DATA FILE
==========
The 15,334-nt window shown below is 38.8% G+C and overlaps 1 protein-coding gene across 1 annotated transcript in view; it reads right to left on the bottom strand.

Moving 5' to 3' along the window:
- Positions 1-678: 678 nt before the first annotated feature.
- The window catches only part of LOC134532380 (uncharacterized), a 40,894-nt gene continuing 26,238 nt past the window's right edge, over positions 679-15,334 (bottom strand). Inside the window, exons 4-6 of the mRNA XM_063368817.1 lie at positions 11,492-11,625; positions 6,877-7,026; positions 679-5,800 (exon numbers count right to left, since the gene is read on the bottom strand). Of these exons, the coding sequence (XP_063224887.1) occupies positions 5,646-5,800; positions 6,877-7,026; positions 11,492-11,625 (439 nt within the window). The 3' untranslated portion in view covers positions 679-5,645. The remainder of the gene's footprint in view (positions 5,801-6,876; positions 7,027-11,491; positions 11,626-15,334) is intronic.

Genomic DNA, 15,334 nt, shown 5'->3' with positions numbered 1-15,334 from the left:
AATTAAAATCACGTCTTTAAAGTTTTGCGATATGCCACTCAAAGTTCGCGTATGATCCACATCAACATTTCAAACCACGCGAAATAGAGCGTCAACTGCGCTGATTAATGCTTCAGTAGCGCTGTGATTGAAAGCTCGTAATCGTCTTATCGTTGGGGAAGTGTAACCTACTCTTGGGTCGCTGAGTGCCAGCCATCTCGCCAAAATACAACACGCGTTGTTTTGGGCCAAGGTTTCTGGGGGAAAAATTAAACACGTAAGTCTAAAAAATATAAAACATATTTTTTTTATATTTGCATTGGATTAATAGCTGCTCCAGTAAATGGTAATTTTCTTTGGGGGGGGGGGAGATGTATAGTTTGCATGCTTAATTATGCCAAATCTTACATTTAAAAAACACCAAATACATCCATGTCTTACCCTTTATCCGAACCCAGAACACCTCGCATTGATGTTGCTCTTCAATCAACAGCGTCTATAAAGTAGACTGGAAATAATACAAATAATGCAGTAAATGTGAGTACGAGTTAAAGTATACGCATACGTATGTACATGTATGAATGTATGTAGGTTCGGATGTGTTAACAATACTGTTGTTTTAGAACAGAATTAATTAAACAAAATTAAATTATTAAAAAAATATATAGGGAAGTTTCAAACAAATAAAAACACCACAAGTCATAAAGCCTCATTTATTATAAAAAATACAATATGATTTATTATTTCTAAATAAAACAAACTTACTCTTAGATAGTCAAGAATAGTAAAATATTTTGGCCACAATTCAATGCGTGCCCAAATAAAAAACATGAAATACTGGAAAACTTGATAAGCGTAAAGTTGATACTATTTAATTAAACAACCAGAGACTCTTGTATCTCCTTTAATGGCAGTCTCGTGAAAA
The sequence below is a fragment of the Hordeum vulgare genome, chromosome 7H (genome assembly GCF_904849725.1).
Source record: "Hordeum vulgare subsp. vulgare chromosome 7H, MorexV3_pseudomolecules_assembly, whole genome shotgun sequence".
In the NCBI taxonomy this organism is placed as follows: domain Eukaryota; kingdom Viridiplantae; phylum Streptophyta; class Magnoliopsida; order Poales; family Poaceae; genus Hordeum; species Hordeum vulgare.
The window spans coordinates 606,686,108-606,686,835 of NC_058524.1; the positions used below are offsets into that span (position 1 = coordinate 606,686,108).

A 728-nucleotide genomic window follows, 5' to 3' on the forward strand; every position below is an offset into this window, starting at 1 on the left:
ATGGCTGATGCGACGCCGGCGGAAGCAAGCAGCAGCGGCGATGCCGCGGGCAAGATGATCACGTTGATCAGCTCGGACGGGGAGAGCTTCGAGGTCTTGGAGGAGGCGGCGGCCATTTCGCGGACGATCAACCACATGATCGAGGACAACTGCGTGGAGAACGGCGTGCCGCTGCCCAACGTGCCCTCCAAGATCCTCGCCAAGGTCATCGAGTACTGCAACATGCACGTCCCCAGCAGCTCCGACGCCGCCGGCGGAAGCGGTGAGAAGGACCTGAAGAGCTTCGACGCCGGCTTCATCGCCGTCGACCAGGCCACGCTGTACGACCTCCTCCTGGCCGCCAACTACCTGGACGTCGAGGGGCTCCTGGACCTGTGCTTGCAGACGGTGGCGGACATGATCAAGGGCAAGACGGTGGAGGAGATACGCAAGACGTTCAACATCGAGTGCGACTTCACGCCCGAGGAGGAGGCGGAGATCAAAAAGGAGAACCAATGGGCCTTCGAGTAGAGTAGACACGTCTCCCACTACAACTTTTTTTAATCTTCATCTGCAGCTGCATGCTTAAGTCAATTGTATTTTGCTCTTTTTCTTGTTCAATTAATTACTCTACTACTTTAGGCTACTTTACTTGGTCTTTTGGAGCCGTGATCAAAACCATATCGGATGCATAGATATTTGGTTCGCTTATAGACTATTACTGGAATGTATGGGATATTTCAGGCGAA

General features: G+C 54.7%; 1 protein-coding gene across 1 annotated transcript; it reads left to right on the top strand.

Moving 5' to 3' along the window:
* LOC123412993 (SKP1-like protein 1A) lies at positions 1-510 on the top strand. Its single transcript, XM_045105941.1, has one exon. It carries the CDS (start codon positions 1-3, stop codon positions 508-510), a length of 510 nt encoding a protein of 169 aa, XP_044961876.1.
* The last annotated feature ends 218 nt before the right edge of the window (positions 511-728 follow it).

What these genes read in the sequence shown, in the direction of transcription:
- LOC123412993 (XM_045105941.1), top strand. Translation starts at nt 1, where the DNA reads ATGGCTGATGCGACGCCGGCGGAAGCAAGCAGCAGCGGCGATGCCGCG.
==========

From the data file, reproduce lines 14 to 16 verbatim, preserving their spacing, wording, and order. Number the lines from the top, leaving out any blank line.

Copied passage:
Moving 5' to 3' along the window:
* LOC123412993 (SKP1-like protein 1A) lies at positions 1-510 on the top strand. Its single transcript, XM_045105941.1, has one exon. It carries the CDS (start codon positions 1-3, stop codon positions 508-510), a length of 510 nt encoding a protein of 169 aa, XP_044961876.1.
* The last annotated feature ends 218 nt before the right edge of the window (positions 511-728 follow it).